Animal rescue partner monitoring Indonesian volcanic eruption

Using skills and tools learned from our April workshop (pictured here), Animals Indonesia sent a small assessment team to the communities surrounding Mount Raung.As I woke up this morning and began checking the news, most of the international headlines were reporting that the eruption of Mount Raung was shutting down airports in Indonesia, leaving thousands of tourists stranded.

I knew that beyond causing delays in someone’s holiday, there were thousands of people and animals whose health and safety were potentially at risk.

Animals Indonesia, an organization based in East Java that attended IFAW’s Animals in Disasters workshop in Jakarta earlier this year, informed our Disaster Response team that the alert status of Mount Raung was raised from a Level 2 to a Level 3. (There are four levels in Indonesia’s volcano alert system, and Level 3 means that there is a pattern of increasing activity and an eruption is likely to happen if the activity continues to gain strength or frequency.)

Using the skills and tools from our workshop, where representatives from seventeen organizations across Indonesia and the Philippines were invited to spend five days training together on disaster management and technical rescue, Animals Indonesia sent a small assessment team to the communities surrounding Mount Raung where they met with government officials and local villagers to begin collecting information and identifying potential animal needs in the most at-risk areas.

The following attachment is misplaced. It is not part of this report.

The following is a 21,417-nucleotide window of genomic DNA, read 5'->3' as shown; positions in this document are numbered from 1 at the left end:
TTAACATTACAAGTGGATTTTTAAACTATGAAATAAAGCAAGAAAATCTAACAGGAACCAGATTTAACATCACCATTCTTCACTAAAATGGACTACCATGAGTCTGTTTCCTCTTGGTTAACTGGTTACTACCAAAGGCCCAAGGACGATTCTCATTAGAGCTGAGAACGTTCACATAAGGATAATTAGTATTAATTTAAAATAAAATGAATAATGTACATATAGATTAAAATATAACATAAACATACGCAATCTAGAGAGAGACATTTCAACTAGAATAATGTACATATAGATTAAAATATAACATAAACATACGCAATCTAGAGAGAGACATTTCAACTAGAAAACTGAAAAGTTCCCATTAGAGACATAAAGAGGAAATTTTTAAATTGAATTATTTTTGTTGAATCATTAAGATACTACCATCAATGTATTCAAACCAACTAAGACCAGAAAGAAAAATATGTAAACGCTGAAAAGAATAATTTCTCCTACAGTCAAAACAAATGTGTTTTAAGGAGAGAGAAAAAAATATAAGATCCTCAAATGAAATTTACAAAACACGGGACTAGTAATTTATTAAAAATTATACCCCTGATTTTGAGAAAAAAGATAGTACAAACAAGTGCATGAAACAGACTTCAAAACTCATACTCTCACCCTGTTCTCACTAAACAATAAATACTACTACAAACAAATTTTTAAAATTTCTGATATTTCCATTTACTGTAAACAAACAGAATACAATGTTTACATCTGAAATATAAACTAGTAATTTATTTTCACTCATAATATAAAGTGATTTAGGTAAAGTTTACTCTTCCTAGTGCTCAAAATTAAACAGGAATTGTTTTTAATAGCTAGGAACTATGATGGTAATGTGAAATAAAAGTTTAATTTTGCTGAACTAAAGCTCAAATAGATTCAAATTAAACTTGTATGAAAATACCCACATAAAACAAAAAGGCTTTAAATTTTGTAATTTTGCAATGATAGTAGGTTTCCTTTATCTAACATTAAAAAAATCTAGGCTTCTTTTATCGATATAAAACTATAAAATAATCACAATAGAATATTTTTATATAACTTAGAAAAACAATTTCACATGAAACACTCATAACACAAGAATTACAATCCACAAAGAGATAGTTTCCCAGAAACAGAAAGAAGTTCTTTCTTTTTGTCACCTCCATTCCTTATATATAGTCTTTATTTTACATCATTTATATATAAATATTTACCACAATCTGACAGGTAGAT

Now that Animals Indonesia already has contacts and data from these communities, we are better prepared.

While the team is waiting to hear from local authorities if help for the animals is needed, additional groups who attended the training, which was part of our efforts to build out our Southeast Asia Emergency Relief Network, are ready to deploy if needed.

Mount Raung is one of Indonesia’s 130 active volcanoes.  While an animal response is still uncertain as human evacuation have not yet been ordered, we know that the response process has been a valuable exercise for the members of these animal rescue organizations who live and work in such a disaster-prone area.


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Senior Program Advisor
Senior Program Advisor
Brian Sharp, Emergency Relief Officer, Stranding Coordinator
Manager, Marine Mammal Rescue and Research
Céline Sissler-Bienvenu, Director, France and Francophone Africa
Director, France and Francophone Africa
IFAW Veterinarian
Katie Moore, Deputy Vice President, Conservation and Animal Welfare
Deputy Vice President, Conservation and Animal Welfare
Loïs Lelanchon, Animal Rescue Program Officer
Animal Rescue Program Officer
Shannon Walajtys
Manager, Animal Rescue-Disasters
Vivek Menon, Director of IFAW partner, Wildlife Trust of India
Consulting Senior Advisor to the CEO on Strategic Partnerships & Philanthropy